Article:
On a macro level, it’s easy to succumb to the pessimistic notion that the world is rotten and everything is going to sh*t.
We can take the long view and realize that progress is being made. It’s painfully slow and hardly enough for us to notice, but consider these facts:
- Female education in low-income countries is on the rise
- Vaccinations against deadly diseases are up
- Extreme poverty is shrinking
How did these things happen? Because small, seemingly insignificant steps were made over a long period of time.
So how do we apply this to our own lives? By understanding that our actions have an impact over the long run too.
Saving an extra $10 bucks a month rather than cashing out from your paycheck adds up after 30 years (it’ll more than double).
Dropping to the floor and doing 10 pushups every day is a better workout plan than signing up to the gym that you’ll never drive to because of traffic.
Reading 4 pages of a non-fiction book every night before bed means you’ll finish an additional 7 books every year or 70 books over the next decade.
Every example I listed above can easily be derailed by clicking “Next Episode” or “Add to Cart” or “Subscribe. The main obstacles that are preventing me and you from becoming better humans are typically a click away.
We’d rather receive the instant hit of dopamine rather than the slow drip of meaningful progress.
Your seemingly small and inconsequential actions do matter.
“Simplicity is the ultimate sophistication.”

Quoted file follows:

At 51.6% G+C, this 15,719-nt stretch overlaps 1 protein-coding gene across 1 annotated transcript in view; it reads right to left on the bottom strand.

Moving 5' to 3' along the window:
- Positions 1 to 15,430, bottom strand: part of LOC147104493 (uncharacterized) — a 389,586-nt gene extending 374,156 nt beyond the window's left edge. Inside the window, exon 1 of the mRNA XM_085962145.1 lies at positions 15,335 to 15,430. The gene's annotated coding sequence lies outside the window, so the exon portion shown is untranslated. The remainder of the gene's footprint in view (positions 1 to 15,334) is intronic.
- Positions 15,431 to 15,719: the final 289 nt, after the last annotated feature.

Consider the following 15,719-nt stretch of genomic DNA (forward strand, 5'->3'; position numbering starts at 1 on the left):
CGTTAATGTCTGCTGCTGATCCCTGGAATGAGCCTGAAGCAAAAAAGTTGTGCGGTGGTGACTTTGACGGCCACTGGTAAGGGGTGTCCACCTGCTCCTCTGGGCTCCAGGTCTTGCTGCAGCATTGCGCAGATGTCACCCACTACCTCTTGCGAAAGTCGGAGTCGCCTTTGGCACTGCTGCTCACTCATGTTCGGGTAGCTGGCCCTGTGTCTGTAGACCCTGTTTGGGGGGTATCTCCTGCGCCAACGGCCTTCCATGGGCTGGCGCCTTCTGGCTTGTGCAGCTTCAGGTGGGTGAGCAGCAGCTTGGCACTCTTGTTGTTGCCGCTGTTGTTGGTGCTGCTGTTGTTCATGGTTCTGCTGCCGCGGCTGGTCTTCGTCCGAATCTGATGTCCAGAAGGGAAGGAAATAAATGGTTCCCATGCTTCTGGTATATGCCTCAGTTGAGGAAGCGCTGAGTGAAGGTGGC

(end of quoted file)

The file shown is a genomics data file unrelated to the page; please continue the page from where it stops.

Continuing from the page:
— Leonardo da Vinci
I’ve always thought of myself as someone with restrained desires. I’ve never wanted more of anything. And yet, I discovered that simply is not true.
- I want more control over uncertainty.
- I want more knowledge of the things I don’t know.
- I want more importance in the way I’m perceived.
My mind has always wanted more, even if it wasn’t more physical possessions. This year I decided I wouldn’t pursue more, but rather, pursue simplicity.
Simplicity isn’t the absence of desire — we will always instinctively want something — simplicity is the act of recognizing the desire for more and saying I am enough.
Where can you apply this to your life? Can your habits and routines be simplified? Can your work? Your ambitions?
Instead of relying on the temporary dopamine hits that come with desire, settle into the comfortable acceptance that you are enough and that your actions are worth doing in and of themselves.
Enjoy a simple walk. Spend an afternoon reading. Drink your coffee without checking email.
Identify where you want more and learn to appreciate what you already have.
Where to Go From Here?
First, recognize the burnout. Burnout is easy to ignore because all you have to do is keep doing the thing that is causing the burnout in the first place.
Second, ask yourself what do you really want? Is it recognition, money, or prestige, or is it something much simpler?
Third, adopt just one of the above mindsets. Tone down the productivity. Start thinking long-term. Seek simplicity. Begin with one and go from there.